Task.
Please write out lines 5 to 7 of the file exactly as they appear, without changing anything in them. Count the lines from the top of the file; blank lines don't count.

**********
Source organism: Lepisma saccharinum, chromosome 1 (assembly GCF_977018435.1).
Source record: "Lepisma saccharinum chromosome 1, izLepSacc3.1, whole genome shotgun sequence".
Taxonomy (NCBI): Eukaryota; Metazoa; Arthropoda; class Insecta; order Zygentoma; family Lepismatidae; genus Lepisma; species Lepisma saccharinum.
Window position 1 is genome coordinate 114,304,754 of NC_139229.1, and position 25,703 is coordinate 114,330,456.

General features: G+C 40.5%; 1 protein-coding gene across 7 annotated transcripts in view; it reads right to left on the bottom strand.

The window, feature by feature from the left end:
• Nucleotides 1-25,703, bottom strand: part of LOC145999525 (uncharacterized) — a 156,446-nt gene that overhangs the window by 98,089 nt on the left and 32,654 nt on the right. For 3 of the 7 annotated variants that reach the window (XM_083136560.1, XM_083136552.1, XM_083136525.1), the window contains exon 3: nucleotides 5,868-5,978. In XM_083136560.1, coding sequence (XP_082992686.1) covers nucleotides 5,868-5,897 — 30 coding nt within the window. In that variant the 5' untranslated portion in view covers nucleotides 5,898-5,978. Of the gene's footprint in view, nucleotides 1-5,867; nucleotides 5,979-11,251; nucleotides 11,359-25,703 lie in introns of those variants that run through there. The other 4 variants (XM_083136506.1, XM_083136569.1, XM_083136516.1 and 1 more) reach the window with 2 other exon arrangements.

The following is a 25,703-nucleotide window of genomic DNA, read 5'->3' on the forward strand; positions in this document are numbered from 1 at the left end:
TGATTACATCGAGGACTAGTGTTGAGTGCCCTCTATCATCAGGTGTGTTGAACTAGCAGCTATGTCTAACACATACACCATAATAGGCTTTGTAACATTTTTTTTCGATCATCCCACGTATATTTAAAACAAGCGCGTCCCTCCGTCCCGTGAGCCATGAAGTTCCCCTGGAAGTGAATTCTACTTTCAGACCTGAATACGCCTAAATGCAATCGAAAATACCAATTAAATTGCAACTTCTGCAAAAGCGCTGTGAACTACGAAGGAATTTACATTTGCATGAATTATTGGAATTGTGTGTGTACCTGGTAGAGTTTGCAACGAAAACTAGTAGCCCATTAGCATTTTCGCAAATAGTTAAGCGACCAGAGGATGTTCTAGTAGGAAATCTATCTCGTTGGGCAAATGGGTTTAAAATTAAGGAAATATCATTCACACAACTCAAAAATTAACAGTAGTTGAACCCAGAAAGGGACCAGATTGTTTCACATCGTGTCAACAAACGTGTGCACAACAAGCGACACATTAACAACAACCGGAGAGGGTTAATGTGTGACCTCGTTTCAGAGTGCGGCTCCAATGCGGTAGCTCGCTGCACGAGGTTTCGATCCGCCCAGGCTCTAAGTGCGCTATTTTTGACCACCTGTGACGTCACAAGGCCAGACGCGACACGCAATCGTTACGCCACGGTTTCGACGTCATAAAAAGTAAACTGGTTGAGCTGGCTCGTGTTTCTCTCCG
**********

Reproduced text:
General features: G+C 40.5%; 1 protein-coding gene across 7 annotated transcripts in view; it reads right to left on the bottom strand.

The window, feature by feature from the left end:
• Nucleotides 1-25,703, bottom strand: part of LOC145999525 (uncharacterized) — a 156,446-nt gene that overhangs the window by 98,089 nt on the left and 32,654 nt on the right. For 3 of the 7 annotated variants that reach the window (XM_083136560.1, XM_083136552.1, XM_083136525.1), the window contains exon 3: nucleotides 5,868-5,978. In XM_083136560.1, coding sequence (XP_082992686.1) covers nucleotides 5,868-5,897 — 30 coding nt within the window. In that variant the 5' untranslated portion in view covers nucleotides 5,898-5,978. Of the gene's footprint in view, nucleotides 1-5,867; nucleotides 5,979-11,251; nucleotides 11,359-25,703 lie in introns of those variants that run through there. The other 4 variants (XM_083136506.1, XM_083136569.1, XM_083136516.1 and 1 more) reach the window with 2 other exon arrangements.